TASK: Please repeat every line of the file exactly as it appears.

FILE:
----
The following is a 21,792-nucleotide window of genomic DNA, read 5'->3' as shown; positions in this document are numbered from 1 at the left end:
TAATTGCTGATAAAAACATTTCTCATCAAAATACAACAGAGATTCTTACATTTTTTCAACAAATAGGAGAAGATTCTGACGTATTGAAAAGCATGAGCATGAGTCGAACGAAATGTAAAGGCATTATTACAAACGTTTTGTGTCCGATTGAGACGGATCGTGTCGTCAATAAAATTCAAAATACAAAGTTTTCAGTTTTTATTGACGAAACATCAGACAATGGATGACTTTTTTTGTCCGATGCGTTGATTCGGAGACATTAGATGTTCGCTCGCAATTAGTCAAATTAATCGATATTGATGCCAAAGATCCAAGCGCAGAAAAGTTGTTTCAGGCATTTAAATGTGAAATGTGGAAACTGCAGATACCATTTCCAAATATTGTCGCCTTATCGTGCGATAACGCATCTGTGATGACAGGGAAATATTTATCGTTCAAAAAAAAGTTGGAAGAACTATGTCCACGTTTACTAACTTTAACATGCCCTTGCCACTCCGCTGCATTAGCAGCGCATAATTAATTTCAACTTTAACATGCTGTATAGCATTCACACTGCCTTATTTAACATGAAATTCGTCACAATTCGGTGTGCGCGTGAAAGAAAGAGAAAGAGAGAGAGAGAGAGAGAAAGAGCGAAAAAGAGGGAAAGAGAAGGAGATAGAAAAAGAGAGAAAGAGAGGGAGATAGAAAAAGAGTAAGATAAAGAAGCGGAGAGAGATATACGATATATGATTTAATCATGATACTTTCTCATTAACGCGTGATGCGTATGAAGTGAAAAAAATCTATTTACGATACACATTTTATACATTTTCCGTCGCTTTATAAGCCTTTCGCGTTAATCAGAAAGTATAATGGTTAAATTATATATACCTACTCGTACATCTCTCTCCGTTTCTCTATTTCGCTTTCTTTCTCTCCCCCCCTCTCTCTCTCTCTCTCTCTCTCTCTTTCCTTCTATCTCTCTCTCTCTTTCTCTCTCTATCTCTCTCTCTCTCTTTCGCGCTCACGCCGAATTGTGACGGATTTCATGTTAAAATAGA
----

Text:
The following is a 21,792-nucleotide window of genomic DNA, read 5'->3' as shown; positions in this document are numbered from 1 at the left end:
TAATTGCTGATAAAAACATTTCTCATCAAAATACAACAGAGATTCTTACATTTTTTCAACAAATAGGAGAAGATTCTGACGTATTGAAAAGCATGAGCATGAGTCGAACGAAATGTAAAGGCATTATTACAAACGTTTTGTGTCCGATTGAGACGGATCGTGTCGTCAATAAAATTCAAAATACAAAGTTTTCAGTTTTTATTGACGAAACATCAGACAATGGATGACTTTTTTTGTCCGATGCGTTGATTCGGAGACATTAGATGTTCGCTCGCAATTAGTCAAATTAATCGATATTGATGCCAAAGATCCAAGCGCAGAAAAGTTGTTTCAGGCATTTAAATGTGAAATGTGGAAACTGCAGATACCATTTCCAAATATTGTCGCCTTATCGTGCGATAACGCATCTGTGATGACAGGGAAATATTTATCGTTCAAAAAAAAGTTGGAAGAACTATGTCCACGTTTACTAACTTTAACATGCCCTTGCCACTCCGCTGCATTAGCAGCGCATAATTAATTTCAACTTTAACATGCTGTATAGCATTCACACTGCCTTATTTAACATGAAATTCGTCACAATTCGGTGTGCGCGTGAAAGAAAGAGAAAGAGAGAGAGAGAGAGAGAAAGAGCGAAAAAGAGGGAAAGAGAAGGAGATAGAAAAAGAGAGAAAGAGAGGGAGATAGAAAAAGAGTAAGATAAAGAAGCGGAGAGAGATATACGATATATGATTTAATCATGATACTTTCTCATTAACGCGTGATGCGTATGAAGTGAAAAAAATCTATTTACGATACACATTTTATACATTTTCCGTCGCTTTATAAGCCTTTCGCGTTAATCAGAAAGTATAATGGTTAAATTATATATACCTACTCGTACATCTCTCTCCGTTTCTCTATTTCGCTTTCTTTCTCTCCCCCCCTCTCTCTCTCTCTCTCTCTCTCTCTTTCCTTCTATCTCTCTCTCTCTTTCTCTCTCTATCTCTCTCTCTCTCTTTCGCGCTCACGCCGAATTGTGACGGATTTCATGTTAAAATAGA